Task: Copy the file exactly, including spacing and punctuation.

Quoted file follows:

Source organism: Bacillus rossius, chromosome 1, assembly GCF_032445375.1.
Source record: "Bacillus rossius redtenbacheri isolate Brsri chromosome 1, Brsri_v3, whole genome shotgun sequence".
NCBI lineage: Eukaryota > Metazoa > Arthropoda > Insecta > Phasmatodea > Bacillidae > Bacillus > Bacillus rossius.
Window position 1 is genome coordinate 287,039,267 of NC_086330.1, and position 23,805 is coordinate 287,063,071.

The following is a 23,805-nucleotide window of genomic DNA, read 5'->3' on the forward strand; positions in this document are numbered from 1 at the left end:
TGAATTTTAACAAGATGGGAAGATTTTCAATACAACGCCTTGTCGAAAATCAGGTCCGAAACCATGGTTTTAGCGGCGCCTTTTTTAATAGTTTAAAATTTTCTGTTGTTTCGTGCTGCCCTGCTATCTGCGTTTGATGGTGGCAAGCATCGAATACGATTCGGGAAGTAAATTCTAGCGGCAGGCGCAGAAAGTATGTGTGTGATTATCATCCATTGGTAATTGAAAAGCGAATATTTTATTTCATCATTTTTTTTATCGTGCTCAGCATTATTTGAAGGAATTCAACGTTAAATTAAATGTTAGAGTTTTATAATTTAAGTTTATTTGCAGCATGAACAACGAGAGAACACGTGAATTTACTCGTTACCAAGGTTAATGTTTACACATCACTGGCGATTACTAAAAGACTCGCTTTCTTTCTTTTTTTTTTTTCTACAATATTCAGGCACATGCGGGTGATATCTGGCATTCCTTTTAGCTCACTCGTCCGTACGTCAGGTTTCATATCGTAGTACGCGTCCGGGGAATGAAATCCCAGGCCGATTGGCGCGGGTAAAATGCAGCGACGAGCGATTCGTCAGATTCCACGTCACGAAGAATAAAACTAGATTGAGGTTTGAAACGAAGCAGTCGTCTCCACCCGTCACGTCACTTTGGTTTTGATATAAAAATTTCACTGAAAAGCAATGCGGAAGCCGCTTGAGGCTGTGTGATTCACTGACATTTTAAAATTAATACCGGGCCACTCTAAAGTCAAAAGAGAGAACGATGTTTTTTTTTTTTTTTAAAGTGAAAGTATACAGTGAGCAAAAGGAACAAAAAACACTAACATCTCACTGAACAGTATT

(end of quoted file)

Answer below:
Source organism: Bacillus rossius, chromosome 1, assembly GCF_032445375.1.
Source record: "Bacillus rossius redtenbacheri isolate Brsri chromosome 1, Brsri_v3, whole genome shotgun sequence".
NCBI lineage: Eukaryota > Metazoa > Arthropoda > Insecta > Phasmatodea > Bacillidae > Bacillus > Bacillus rossius.
Window position 1 is genome coordinate 287,039,267 of NC_086330.1, and position 23,805 is coordinate 287,063,071.

The following is a 23,805-nucleotide window of genomic DNA, read 5'->3' on the forward strand; positions in this document are numbered from 1 at the left end:
TGAATTTTAACAAGATGGGAAGATTTTCAATACAACGCCTTGTCGAAAATCAGGTCCGAAACCATGGTTTTAGCGGCGCCTTTTTTAATAGTTTAAAATTTTCTGTTGTTTCGTGCTGCCCTGCTATCTGCGTTTGATGGTGGCAAGCATCGAATACGATTCGGGAAGTAAATTCTAGCGGCAGGCGCAGAAAGTATGTGTGTGATTATCATCCATTGGTAATTGAAAAGCGAATATTTTATTTCATCATTTTTTTTATCGTGCTCAGCATTATTTGAAGGAATTCAACGTTAAATTAAATGTTAGAGTTTTATAATTTAAGTTTATTTGCAGCATGAACAACGAGAGAACACGTGAATTTACTCGTTACCAAGGTTAATGTTTACACATCACTGGCGATTACTAAAAGACTCGCTTTCTTTCTTTTTTTTTTTTCTACAATATTCAGGCACATGCGGGTGATATCTGGCATTCCTTTTAGCTCACTCGTCCGTACGTCAGGTTTCATATCGTAGTACGCGTCCGGGGAATGAAATCCCAGGCCGATTGGCGCGGGTAAAATGCAGCGACGAGCGATTCGTCAGATTCCACGTCACGAAGAATAAAACTAGATTGAGGTTTGAAACGAAGCAGTCGTCTCCACCCGTCACGTCACTTTGGTTTTGATATAAAAATTTCACTGAAAAGCAATGCGGAAGCCGCTTGAGGCTGTGTGATTCACTGACATTTTAAAATTAATACCGGGCCACTCTAAAGTCAAAAGAGAGAACGATGTTTTTTTTTTTTTTTAAAGTGAAAGTATACAGTGAGCAAAAGGAACAAAAAACACTAACATCTCACTGAACAGTATT